Giorgio del Castelfranco

Art on This Day
Giorgione, also called Giorgio da Castelfranco was an extremely influential Italian painter who was one of the initiators of a High Renaissance style in Venetian art. He is known for the elusive poetic quality of his work, though only about six surviving paintings are acknowledged for certain to be his work. The resulting uncertainty about the identity and meaning of his art has made Giorgione one of the most mysterious figures in European painting.
“The Tempest” is a milestone in Renaissance landscape painting. Here is the kind of poetic interpretation of nature that the Renaissance writers Pietro Bembo and Jacopo Sannazzaro evoked. The painting portrays a soldier and a breast-feeding woman on either side of a stream, amid a city's rubble and an incoming storm. The multitude of symbols in The Tempest offer many interpretations, but none is wholly satisfying. Theories that the painting is about duality (city and country, male and female) have been dismissed since radiography has shown that in the earlier stages of the painting the soldier to the left was a seated female nude.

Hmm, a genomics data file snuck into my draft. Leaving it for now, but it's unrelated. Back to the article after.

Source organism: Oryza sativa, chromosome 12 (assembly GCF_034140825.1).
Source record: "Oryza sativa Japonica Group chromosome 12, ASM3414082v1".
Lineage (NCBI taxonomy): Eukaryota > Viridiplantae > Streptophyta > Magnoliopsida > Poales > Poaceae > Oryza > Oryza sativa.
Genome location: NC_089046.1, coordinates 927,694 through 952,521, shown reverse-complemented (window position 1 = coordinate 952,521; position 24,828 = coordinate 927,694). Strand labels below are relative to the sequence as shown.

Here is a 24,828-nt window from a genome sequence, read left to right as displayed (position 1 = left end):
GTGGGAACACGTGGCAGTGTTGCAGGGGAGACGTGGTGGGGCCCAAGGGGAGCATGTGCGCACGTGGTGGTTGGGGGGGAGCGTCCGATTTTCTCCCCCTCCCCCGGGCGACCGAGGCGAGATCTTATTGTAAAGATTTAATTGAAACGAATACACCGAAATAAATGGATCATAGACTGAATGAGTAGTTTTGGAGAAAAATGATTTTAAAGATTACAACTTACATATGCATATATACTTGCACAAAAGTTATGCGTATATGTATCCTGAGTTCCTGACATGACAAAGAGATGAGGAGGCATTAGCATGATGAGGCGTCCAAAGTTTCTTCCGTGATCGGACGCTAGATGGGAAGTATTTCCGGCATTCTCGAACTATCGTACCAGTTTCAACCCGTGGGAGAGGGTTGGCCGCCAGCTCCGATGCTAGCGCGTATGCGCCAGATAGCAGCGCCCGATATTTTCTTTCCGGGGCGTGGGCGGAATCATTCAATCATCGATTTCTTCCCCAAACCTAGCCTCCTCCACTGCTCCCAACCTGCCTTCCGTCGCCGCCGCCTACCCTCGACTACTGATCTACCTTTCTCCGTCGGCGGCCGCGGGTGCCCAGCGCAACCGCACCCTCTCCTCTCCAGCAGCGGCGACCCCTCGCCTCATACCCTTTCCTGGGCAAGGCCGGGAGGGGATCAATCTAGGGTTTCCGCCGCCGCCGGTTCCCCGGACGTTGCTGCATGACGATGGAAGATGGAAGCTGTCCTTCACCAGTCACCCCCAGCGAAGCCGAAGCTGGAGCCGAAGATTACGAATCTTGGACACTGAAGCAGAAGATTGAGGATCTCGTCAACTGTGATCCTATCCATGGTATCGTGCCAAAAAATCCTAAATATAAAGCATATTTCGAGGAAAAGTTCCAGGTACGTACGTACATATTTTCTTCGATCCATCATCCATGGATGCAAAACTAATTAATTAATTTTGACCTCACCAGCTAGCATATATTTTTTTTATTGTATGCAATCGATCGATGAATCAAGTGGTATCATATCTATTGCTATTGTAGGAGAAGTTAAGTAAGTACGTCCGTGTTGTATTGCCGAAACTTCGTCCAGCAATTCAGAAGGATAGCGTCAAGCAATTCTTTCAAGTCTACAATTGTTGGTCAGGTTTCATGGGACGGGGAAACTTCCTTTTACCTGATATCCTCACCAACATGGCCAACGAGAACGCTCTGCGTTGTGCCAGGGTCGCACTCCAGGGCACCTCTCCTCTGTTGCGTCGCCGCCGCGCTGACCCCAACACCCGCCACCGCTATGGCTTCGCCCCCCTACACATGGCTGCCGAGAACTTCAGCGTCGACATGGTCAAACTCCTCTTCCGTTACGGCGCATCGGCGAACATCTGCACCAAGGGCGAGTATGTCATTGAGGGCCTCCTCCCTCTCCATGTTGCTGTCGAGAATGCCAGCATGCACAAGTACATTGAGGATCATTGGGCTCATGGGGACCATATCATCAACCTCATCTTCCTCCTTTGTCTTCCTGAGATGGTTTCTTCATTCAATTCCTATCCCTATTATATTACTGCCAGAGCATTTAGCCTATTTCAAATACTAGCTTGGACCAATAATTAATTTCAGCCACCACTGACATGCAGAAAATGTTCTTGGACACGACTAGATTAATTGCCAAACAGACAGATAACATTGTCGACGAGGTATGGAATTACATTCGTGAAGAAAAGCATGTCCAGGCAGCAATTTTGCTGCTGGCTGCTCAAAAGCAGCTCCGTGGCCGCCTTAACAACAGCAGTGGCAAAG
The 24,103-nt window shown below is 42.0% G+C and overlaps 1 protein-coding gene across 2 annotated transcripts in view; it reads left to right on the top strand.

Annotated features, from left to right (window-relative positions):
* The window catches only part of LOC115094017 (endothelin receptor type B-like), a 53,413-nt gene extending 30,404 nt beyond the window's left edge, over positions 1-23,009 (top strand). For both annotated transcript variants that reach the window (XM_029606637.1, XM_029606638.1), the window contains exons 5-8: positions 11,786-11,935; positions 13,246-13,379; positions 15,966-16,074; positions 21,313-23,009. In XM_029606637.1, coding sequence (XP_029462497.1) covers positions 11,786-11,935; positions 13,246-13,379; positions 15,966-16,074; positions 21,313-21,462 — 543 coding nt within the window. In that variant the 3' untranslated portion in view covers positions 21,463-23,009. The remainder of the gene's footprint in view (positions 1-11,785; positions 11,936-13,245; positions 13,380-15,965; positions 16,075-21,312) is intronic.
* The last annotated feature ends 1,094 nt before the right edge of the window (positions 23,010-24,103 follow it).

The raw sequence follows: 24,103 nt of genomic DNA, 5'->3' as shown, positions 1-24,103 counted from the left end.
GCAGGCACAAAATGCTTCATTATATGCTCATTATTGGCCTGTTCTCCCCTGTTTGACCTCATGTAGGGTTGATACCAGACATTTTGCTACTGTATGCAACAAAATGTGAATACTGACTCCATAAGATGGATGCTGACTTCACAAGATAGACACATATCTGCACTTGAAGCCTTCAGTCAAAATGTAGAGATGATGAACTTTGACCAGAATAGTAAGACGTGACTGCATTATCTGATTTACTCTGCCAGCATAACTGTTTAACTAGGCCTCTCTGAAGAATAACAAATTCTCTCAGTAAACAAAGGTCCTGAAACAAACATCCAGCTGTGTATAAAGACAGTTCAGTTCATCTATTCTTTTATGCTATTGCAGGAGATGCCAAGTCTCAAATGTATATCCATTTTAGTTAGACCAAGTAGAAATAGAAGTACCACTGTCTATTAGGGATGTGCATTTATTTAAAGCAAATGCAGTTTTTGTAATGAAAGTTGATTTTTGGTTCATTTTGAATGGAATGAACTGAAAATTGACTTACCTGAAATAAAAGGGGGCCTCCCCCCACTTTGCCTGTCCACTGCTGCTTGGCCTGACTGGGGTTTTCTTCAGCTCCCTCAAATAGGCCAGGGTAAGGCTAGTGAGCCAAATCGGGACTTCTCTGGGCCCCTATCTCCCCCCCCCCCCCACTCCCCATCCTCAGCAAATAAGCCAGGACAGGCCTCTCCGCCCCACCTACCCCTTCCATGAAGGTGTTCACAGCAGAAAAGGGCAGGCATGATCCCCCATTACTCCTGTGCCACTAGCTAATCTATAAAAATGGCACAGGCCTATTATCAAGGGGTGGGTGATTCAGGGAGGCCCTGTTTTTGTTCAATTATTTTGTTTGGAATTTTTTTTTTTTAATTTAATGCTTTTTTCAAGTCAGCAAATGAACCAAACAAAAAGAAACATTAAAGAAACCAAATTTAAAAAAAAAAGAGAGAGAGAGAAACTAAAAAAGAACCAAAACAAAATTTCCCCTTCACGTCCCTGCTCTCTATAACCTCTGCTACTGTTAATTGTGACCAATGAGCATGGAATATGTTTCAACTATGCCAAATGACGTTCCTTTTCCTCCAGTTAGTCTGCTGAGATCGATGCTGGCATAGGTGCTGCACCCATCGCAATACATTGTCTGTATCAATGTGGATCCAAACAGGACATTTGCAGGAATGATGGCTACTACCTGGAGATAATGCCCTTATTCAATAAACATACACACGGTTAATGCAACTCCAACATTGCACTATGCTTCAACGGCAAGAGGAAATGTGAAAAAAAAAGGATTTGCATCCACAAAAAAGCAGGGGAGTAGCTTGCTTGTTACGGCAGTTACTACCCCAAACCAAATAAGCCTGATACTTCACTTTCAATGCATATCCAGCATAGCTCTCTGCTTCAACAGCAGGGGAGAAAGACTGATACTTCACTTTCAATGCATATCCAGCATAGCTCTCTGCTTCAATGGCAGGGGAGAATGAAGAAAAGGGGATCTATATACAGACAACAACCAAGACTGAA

Girgione was  very closely associated with Titian; Giorgio Vasari says Giorgione was Titian's master, while Carlo Ridolfi says they both were pupils of Giovanni Bellini, and lived in his house. They worked together on the Fondaco dei Tedeschi frescoes, and Titian finished at least some paintings of Giorgione after his death, although which ones remains very controversial.
Though Giorgione died at the age of 32 or 33, Giorgione left a lasting legacy to be developed by Titian and 17th-century artists. He never subordinated line and colour to architecture, nor an artistic effect to a sentimental presentation. He was arguably the first Italian to paint landscapes with figures as movable pictures in their own frames with no devotional, allegorical, or historical purpose — and the first whose colours possessed that ardent, glowing, and melting intensity which was so soon to typify the work of all the Venetian School.
He died today in 1510.